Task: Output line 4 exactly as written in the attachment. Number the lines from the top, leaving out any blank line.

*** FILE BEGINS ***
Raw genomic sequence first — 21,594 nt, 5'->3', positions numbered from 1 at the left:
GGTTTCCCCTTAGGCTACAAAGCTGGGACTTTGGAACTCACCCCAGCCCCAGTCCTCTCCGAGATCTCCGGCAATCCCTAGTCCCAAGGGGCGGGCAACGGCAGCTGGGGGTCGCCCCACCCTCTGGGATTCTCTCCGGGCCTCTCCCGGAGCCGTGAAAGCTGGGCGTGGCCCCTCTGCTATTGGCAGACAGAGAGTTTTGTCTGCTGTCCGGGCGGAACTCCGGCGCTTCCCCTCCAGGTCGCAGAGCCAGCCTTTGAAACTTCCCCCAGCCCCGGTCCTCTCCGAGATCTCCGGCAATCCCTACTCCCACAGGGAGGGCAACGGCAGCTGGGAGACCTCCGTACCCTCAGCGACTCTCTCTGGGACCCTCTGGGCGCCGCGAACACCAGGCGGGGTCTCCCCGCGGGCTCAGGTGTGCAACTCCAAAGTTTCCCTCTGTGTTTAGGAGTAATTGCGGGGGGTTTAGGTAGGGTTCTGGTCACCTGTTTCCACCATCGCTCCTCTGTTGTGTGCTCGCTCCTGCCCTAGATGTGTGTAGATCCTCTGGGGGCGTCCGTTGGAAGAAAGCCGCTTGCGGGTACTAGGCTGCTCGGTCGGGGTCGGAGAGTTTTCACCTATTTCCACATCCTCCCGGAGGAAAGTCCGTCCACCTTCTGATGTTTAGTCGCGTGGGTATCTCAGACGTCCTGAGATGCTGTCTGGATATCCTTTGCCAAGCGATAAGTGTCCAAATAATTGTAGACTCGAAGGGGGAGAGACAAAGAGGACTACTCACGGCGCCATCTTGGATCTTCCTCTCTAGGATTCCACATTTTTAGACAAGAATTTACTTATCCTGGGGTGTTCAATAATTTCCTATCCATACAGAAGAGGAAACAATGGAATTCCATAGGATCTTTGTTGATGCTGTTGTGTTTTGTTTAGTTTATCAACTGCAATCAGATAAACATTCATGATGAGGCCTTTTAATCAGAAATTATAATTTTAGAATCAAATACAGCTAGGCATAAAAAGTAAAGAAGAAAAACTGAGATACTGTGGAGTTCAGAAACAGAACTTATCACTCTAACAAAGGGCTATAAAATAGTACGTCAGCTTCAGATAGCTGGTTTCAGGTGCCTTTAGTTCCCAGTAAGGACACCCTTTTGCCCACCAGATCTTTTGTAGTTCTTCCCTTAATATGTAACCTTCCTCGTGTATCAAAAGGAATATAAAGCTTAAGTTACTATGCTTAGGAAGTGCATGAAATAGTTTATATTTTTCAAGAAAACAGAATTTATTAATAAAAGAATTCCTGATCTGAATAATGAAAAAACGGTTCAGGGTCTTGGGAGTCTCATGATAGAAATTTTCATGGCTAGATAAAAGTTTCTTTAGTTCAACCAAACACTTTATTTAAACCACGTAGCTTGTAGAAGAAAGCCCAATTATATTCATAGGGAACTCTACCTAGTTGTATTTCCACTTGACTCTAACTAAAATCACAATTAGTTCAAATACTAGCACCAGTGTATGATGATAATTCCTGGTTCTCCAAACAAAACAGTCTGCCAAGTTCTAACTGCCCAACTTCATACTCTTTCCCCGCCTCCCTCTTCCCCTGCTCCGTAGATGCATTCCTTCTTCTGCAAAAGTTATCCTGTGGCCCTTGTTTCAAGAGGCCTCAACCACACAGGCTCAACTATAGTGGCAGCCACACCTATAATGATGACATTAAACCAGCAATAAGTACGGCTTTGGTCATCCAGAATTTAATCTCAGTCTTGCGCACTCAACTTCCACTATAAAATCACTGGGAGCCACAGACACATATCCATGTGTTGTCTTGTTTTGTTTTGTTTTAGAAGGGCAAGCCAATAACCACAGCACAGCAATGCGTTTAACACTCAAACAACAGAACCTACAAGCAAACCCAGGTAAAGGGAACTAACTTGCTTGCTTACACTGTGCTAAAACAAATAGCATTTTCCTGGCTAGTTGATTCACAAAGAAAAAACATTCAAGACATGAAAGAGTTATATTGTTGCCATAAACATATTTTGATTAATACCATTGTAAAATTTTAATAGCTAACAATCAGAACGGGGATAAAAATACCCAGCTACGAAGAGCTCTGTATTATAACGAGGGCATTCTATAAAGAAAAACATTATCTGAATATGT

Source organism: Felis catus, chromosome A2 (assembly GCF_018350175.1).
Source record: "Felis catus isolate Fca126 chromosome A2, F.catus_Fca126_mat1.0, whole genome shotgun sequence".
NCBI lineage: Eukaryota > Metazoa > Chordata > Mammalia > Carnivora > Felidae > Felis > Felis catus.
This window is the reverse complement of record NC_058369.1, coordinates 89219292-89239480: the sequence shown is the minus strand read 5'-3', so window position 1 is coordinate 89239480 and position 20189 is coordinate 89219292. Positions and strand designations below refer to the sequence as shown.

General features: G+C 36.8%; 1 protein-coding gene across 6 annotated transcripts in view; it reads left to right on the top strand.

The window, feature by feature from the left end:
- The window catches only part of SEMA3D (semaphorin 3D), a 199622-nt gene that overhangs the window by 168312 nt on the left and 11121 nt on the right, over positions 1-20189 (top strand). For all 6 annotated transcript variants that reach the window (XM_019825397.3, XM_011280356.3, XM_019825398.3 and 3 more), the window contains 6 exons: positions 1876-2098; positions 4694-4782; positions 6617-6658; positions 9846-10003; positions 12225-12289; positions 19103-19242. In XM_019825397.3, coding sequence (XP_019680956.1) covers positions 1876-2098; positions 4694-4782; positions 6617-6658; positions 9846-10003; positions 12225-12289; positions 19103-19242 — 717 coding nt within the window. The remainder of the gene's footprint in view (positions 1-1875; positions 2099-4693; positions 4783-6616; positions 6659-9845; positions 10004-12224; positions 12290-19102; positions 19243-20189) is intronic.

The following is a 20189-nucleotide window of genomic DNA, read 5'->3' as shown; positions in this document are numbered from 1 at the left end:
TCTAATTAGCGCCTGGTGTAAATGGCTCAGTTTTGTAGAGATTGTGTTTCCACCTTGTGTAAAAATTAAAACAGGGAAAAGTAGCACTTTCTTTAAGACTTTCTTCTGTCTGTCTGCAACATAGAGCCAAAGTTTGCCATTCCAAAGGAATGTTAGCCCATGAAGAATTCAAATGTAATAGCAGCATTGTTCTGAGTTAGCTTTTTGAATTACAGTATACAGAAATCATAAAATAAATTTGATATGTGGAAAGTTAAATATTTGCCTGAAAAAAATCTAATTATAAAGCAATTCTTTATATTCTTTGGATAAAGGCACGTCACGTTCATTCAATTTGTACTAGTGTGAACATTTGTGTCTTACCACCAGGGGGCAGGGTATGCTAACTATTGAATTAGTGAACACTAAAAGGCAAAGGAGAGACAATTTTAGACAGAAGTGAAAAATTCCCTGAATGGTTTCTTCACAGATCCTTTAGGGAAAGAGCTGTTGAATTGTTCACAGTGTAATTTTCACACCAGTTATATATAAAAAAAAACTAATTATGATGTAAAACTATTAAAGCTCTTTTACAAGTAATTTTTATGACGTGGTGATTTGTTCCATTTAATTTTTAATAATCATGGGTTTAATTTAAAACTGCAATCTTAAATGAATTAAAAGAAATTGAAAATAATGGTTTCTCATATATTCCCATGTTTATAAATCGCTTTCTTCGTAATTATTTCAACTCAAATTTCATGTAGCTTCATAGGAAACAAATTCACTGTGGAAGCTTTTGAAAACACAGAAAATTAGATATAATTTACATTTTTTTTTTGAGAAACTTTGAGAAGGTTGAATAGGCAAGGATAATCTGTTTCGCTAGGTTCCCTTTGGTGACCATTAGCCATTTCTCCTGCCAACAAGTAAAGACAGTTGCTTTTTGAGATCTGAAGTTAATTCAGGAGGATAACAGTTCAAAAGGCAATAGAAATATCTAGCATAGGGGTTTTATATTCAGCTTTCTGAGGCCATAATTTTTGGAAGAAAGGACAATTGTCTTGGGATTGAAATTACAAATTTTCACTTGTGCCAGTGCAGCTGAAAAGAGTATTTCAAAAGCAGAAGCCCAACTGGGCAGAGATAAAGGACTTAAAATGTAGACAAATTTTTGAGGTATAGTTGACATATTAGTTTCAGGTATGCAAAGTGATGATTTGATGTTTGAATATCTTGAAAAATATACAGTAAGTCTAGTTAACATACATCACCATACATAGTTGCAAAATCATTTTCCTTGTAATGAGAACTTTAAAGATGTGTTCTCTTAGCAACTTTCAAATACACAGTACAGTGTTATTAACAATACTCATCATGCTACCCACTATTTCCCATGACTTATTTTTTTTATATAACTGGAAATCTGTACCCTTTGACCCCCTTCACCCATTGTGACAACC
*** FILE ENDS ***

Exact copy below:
Source record: "Felis catus isolate Fca126 chromosome A2, F.catus_Fca126_mat1.0, whole genome shotgun sequence".